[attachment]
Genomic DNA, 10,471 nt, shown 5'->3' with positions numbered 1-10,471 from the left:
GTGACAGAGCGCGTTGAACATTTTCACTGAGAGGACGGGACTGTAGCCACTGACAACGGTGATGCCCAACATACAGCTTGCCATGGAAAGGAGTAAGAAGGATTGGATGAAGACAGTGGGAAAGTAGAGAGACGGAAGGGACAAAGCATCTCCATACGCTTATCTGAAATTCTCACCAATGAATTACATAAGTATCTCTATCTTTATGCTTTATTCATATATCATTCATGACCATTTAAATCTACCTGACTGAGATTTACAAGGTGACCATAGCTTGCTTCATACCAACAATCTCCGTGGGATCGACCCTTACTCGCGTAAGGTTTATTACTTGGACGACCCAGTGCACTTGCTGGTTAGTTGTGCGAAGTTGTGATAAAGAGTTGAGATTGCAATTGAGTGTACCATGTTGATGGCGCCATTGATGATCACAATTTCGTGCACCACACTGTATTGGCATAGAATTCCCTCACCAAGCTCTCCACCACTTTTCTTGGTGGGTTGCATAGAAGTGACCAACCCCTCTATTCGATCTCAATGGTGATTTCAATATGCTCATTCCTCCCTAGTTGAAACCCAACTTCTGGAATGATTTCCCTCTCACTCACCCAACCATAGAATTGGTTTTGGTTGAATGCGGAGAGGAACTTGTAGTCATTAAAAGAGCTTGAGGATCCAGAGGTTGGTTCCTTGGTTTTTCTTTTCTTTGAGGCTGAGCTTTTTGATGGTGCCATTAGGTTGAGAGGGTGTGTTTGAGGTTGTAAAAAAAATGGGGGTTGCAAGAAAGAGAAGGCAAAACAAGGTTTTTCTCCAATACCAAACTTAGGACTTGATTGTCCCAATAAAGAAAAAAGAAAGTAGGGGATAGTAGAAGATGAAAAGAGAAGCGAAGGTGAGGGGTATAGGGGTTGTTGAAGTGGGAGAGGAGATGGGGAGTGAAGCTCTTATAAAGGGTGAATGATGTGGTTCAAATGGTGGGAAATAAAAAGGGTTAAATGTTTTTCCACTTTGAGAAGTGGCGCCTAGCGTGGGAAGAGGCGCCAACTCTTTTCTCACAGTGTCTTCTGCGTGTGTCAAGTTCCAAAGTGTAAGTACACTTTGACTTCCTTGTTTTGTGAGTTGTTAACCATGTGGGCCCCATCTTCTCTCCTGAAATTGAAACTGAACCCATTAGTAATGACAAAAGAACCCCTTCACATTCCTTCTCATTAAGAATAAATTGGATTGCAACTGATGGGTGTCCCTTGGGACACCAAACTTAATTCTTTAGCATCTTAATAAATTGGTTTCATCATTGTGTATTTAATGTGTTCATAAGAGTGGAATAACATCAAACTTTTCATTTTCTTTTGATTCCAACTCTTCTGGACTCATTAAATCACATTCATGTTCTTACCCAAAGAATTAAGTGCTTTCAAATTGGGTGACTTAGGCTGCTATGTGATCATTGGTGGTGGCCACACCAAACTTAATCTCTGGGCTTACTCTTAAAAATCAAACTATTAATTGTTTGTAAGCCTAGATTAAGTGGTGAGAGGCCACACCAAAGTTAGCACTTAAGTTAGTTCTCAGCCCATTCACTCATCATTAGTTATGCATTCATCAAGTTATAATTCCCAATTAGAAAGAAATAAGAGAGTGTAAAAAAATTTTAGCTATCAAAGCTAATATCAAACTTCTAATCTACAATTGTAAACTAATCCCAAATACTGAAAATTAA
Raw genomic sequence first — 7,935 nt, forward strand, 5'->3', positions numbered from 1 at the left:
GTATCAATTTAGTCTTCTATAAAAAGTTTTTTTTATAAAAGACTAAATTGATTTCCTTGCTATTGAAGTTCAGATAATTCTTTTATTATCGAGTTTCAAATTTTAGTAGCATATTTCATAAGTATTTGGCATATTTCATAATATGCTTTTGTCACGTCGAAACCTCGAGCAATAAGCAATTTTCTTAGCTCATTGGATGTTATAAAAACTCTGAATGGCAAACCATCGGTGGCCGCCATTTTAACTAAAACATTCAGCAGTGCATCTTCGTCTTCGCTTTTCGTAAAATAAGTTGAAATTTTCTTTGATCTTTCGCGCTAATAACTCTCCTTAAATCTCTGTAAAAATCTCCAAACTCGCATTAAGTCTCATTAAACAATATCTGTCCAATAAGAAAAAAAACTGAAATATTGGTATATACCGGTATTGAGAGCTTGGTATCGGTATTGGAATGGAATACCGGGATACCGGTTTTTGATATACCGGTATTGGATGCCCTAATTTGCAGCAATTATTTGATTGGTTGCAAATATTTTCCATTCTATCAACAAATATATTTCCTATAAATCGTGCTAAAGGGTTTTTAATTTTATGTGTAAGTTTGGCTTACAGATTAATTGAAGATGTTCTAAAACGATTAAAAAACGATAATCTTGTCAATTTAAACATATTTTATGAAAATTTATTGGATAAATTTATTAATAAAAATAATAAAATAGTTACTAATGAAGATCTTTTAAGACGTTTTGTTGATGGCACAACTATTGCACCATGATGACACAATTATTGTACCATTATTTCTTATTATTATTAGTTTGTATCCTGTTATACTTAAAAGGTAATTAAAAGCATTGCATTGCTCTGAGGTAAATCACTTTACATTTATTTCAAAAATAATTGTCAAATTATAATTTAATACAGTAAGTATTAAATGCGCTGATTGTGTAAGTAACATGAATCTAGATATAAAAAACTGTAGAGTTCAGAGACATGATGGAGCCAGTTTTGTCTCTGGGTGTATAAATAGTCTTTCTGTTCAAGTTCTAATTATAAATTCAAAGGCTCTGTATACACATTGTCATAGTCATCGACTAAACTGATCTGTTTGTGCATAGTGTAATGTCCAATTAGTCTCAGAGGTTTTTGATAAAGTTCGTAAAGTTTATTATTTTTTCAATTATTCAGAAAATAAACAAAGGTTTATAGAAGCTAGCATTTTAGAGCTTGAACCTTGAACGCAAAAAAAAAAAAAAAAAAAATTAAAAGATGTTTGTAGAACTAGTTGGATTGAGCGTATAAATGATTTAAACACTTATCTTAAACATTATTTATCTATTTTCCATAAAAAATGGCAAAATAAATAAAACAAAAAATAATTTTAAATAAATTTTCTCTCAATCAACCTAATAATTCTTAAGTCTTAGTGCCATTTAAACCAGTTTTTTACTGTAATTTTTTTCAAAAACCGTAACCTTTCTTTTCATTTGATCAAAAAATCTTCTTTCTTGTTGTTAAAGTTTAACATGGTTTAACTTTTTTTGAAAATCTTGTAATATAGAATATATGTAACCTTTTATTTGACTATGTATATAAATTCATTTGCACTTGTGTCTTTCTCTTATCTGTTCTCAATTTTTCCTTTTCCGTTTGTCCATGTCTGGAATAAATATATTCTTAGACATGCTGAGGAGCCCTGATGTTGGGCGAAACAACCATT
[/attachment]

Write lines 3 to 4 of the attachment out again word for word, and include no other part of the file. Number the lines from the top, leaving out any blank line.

Raw genomic sequence first — 7,935 nt, forward strand, 5'->3', positions numbered from 1 at the left:
GTATCAATTTAGTCTTCTATAAAAAGTTTTTTTTATAAAAGACTAAATTGATTTCCTTGCTATTGAAGTTCAGATAATTCTTTTATTATCGAGTTTCAAATTTTAGTAGCATATTTCATAAGTATTTGGCATATTTCATAATATGCTTTTGTCACGTCGAAACCTCGAGCAATAAGCAATTTTCTTAGCTCATTGGATGTTATAAAAACTCTGAATGGCAAACCATCGGTGGCCGCCATTTTAACTAAAACATTCAGCAGTGCATCTTCGTCTTCGCTTTTCGTAAAATAAGTTGAAATTTTCTTTGATCTTTCGCGCTAATAACTCTCCTTAAATCTCTGTAAAAATCTCCAAACTCGCATTAAGTCTCATTAAACAATATCTGTCCAATAAGAAAAAAAACTGAAATATTGGTATATACCGGTATTGAGAGCTTGGTATCGGTATTGGAATGGAATACCGGGATACCGGTTTTTGATATACCGGTATTGGATGCCCTAATTTGCAGCAATTATTTGATTGGTTGCAAATATTTTCCATTCTATCAACAAATATATTTCCTATAAATCGTGCTAAAGGGTTTTTAATTTTATGTGTAAGTTTGGCTTACAGATTAATTGAAGATGTTCTAAAACGATTAAAAAACGATAATCTTGTCAATTTAAACATATTTTATGAAAATTTATTGGATAAATTTATTAATAAAAATAATAAAATAGTTACTAATGAAGATCTTTTAAGACGTTTTGTTGATGGCACAACTATTGCACCATGATGACACAATTATTGTACCATTATTTCTTATTATTATTAGTTTGTATCCTGTTATACTTAAAAGGTAATTAAAAGCATTGCATTGCTCTGAGGTAAATCACTTTACATTTATTTCAAAAATAATTGTCAAATTATAATTTAATACAGTAAGTATTAAATGCGCTGATTGTGTAAGTAACATGAATCTAGATATAAAAAACTGTAGAGTTCAGAGACATGATGGAGCCAGTTTTGTCTCTGGGTGTATAAATAGTCTTTCTGTTCAAGTTCTAATTATAAATTCAAAGGCTCTGTATACACATTGTCATAGTCATCGACTAAACTGATCTGTTTGTGCATAGTGTAATGTCCAATTAGTCTCAGAGGTTTTTGATAAAGTTCGTAAAGTTTATTATTTTTTCAATTATTCAGAAAATAAACAAAGGTTTATAGAAGCTAGCATTTTAGAGCTTGAACCTTGAACGCAAAAAAAAAAAAAAAAAAAATTAAAAGATGTTTGTAGAACTAGTTGGATTGAGCGTATAAATGATTTAAACACTTATCTTAAACATTATTTATCTATTTTCCATAAAAAATGGCAAAATAAATAAAACAAAAAATAATTTTAAATAAATTTTCTCTCAATCAACCTAATAATTCTTAAGTCTTAGTGCCATTTAAACCAGTTTTTTACTGTAATTTTTTTCAAAAACCGTAACCTTTCTTTTCATTTGATCAAAAAATCTTCTTTCTTGTTGTTAAAGTTTAACATGGTTTAACTTTTTTTGAAAATCTTGTAATATAGAATATATGTAACCTTTTATTTGACTATGTATATAAATTCATTTGCACTTGTGTCTTTCTCTTATCTGTTCTCAATTTTTCCTTTTCCGTTTGTCCATGTCTGGAATAAATATATTCTTAGACATGCTGAGGAGCCCTGATGTTGGGCGAAACAACCATT